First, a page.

I try and do as little work as possible. In the kitchen, this means using the fewest number of pans to generate the least amount of washing up. Here’s something that’s recently become a weekly ritual that provides five meals from a few vegetables.
Last time I cooked the quiche stage of the process, my mate Philippe – a great chef and all-round excellent person (“un bon mec” in French) – had a taste and recommended a couple of spices to add interest, which you’ll see in a minute.
Meal 1 – roasted veggies
Use whatever veggies you fancy at the time. Probably best to pick these up on the same day as cooking. I went for a couple of potatoes (boiled from cold for a couple of minutes, then fried in a little oil to start giving it some colour), a sweet potato, a couple of courgettes, an onion, some celeriac, a red pepper (out of season, I know, but so good), a couple of large cloves of garlic, and a couple of parsnips. Looks like I forgot the carrots this time. Pour some olive oil over them and some honey, then mix by hand (I added the potatoes after this, to save burning myself unnecessarily).
Bang them in a high(ish) oven until they look like this (it might have been about 1.5 hours).
Eat as much as you like (including all the potato – it’s a bit weird in a quiche) and leave the rest for…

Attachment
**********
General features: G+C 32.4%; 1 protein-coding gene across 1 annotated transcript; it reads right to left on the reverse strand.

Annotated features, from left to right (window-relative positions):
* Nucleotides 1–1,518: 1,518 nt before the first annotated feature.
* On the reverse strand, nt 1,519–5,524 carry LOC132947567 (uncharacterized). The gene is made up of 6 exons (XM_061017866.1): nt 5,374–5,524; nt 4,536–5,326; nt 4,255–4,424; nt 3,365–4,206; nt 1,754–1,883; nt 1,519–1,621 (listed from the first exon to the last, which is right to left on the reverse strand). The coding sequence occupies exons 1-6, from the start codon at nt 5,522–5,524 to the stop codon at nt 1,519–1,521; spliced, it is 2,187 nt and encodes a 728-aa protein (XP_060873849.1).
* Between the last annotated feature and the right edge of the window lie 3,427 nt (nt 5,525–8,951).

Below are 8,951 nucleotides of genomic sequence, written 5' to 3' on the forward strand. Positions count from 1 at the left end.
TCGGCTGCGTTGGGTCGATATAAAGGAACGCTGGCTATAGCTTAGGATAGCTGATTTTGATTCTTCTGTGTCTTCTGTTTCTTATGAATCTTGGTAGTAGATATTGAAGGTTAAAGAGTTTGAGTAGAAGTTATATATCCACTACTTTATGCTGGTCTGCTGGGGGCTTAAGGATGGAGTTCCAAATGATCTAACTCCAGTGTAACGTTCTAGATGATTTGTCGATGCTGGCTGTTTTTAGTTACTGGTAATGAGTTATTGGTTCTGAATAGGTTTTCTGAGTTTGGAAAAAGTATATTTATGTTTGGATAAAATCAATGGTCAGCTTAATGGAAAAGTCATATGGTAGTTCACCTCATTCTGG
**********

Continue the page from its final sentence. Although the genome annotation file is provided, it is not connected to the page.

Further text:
Meals 2-5 – veggie quiche
Dig out a couple of spices. On the chopping board, below, are some coriander seeds crushed under a sturdy glass and chopped a bit (I don’t have a pestle and mortar at the moment), some paprika and massala.
Chop your leftover (cold) veggies.
Stick some pastry in a tray that looks like it will do the job (I leave the pastry – flaky or not – for five minutes in a warm room before opening the packet, to make it more user-friendly, and also leave the grease-proof paper under it during cooking). Grate some cheese onto the pastry, then add the veggies (I added the rest after this photo).
Beat five or six eggs with a fork (I do have a whisk, but this recipe is destined for a new site where we’ll use the minimum amount of equipment as possible). Add some milk (this bottle was full before – so, not too much) and the spices, and some salt and pepper.
Add this mix to the pan.
And put into a high(ish) oven for about 35 minutes, until it looks like this. (I take the grease-proof paper off for a few minutes at the end, to crisp up the pastry).
Eat one portion hot, then have some cold for lunch on three days. Or an easy dinner. Or a breakfast. (There are no rules.)
I’m currently working on a new website with Philippe, where he will demonstrate, though recipes, how to use spices to make restaurant-quality food you can prepare easily at home. When we have a few recipes up, I will give you the name. This summer’s guests at the écovallée yurt camp will also have the chance to cook with Philippe using veggies from just down the field – and eggs, if needed, from the chicken run.